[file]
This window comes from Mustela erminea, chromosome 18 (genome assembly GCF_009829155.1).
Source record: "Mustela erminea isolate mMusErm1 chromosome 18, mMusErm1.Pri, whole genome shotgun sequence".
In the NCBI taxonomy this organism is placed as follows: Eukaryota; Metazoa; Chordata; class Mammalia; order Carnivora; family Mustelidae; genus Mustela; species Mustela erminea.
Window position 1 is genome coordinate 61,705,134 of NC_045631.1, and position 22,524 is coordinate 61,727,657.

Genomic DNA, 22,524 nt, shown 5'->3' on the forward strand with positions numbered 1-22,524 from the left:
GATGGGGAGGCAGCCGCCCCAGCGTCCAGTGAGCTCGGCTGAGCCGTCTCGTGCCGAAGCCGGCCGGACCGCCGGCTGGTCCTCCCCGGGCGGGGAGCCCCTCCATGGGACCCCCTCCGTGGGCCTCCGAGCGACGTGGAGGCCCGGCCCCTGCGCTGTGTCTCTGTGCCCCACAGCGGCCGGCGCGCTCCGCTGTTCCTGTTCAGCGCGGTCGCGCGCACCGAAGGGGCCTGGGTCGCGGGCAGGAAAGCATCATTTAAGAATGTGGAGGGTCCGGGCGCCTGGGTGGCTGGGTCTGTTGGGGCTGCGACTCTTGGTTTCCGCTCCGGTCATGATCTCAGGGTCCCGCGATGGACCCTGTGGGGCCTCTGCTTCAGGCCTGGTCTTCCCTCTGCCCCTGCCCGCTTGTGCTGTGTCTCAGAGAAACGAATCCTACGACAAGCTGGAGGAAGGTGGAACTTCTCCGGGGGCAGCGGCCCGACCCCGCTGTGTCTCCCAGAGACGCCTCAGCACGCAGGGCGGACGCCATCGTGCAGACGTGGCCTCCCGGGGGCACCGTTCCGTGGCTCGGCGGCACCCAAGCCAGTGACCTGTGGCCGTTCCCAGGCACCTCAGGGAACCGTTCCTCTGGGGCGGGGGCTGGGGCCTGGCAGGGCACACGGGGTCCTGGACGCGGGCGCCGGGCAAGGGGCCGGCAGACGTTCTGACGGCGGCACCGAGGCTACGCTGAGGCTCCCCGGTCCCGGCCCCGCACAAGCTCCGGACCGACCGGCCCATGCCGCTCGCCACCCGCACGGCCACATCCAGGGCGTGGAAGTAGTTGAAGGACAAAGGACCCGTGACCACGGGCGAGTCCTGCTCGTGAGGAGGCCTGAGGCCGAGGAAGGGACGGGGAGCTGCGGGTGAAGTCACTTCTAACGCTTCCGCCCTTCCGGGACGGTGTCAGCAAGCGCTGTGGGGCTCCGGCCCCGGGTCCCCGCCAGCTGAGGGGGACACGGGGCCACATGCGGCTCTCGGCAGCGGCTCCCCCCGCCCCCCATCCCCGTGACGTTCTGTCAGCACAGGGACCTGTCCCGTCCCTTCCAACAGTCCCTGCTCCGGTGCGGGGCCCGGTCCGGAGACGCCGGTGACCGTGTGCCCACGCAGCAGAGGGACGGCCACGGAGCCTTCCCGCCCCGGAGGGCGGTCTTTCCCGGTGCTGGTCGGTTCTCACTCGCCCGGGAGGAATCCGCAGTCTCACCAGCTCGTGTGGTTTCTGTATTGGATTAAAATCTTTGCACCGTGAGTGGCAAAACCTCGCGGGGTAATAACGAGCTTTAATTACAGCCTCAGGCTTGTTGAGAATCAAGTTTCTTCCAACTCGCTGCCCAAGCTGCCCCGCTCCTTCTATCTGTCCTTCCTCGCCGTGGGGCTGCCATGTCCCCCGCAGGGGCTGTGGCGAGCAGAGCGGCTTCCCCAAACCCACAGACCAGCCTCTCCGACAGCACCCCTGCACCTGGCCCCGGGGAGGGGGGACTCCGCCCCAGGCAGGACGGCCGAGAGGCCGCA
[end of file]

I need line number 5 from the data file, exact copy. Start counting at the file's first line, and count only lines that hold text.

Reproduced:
Genomic DNA, 22,524 nt, shown 5'->3' on the forward strand with positions numbered 1-22,524 from the left: